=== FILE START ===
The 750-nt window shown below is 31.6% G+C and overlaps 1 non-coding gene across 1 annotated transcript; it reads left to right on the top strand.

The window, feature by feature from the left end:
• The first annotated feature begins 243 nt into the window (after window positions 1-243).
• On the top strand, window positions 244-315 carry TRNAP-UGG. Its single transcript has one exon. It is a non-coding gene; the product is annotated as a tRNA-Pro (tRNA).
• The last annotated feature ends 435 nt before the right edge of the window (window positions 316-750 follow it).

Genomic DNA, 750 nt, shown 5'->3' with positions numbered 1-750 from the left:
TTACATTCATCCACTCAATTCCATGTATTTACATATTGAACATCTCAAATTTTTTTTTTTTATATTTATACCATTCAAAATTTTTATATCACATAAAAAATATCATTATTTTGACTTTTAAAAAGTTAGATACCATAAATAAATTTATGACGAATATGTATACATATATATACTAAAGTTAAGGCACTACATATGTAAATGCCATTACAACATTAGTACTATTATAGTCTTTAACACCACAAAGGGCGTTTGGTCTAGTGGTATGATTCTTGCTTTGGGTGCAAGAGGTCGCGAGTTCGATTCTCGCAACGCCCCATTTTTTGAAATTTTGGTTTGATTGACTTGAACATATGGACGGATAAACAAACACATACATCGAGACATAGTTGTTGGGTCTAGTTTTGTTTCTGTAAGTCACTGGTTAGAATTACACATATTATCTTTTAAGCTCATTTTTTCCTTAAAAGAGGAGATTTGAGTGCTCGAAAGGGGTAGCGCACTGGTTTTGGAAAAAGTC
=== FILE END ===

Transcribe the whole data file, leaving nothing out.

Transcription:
The 750-nt window shown below is 31.6% G+C and overlaps 1 non-coding gene across 1 annotated transcript; it reads left to right on the top strand.

The window, feature by feature from the left end:
• The first annotated feature begins 243 nt into the window (after window positions 1-243).
• On the top strand, window positions 244-315 carry TRNAP-UGG. Its single transcript has one exon. It is a non-coding gene; the product is annotated as a tRNA-Pro (tRNA).
• The last annotated feature ends 435 nt before the right edge of the window (window positions 316-750 follow it).

Genomic DNA, 750 nt, shown 5'->3' with positions numbered 1-750 from the left:
TTACATTCATCCACTCAATTCCATGTATTTACATATTGAACATCTCAAATTTTTTTTTTTTATATTTATACCATTCAAAATTTTTATATCACATAAAAAATATCATTATTTTGACTTTTAAAAAGTTAGATACCATAAATAAATTTATGACGAATATGTATACATATATATACTAAAGTTAAGGCACTACATATGTAAATGCCATTACAACATTAGTACTATTATAGTCTTTAACACCACAAAGGGCGTTTGGTCTAGTGGTATGATTCTTGCTTTGGGTGCAAGAGGTCGCGAGTTCGATTCTCGCAACGCCCCATTTTTTGAAATTTTGGTTTGATTGACTTGAACATATGGACGGATAAACAAACACATACATCGAGACATAGTTGTTGGGTCTAGTTTTGTTTCTGTAAGTCACTGGTTAGAATTACACATATTATCTTTTAAGCTCATTTTTTCCTTAAAAGAGGAGATTTGAGTGCTCGAAAGGGGTAGCGCACTGGTTTTGGAAAAAGTC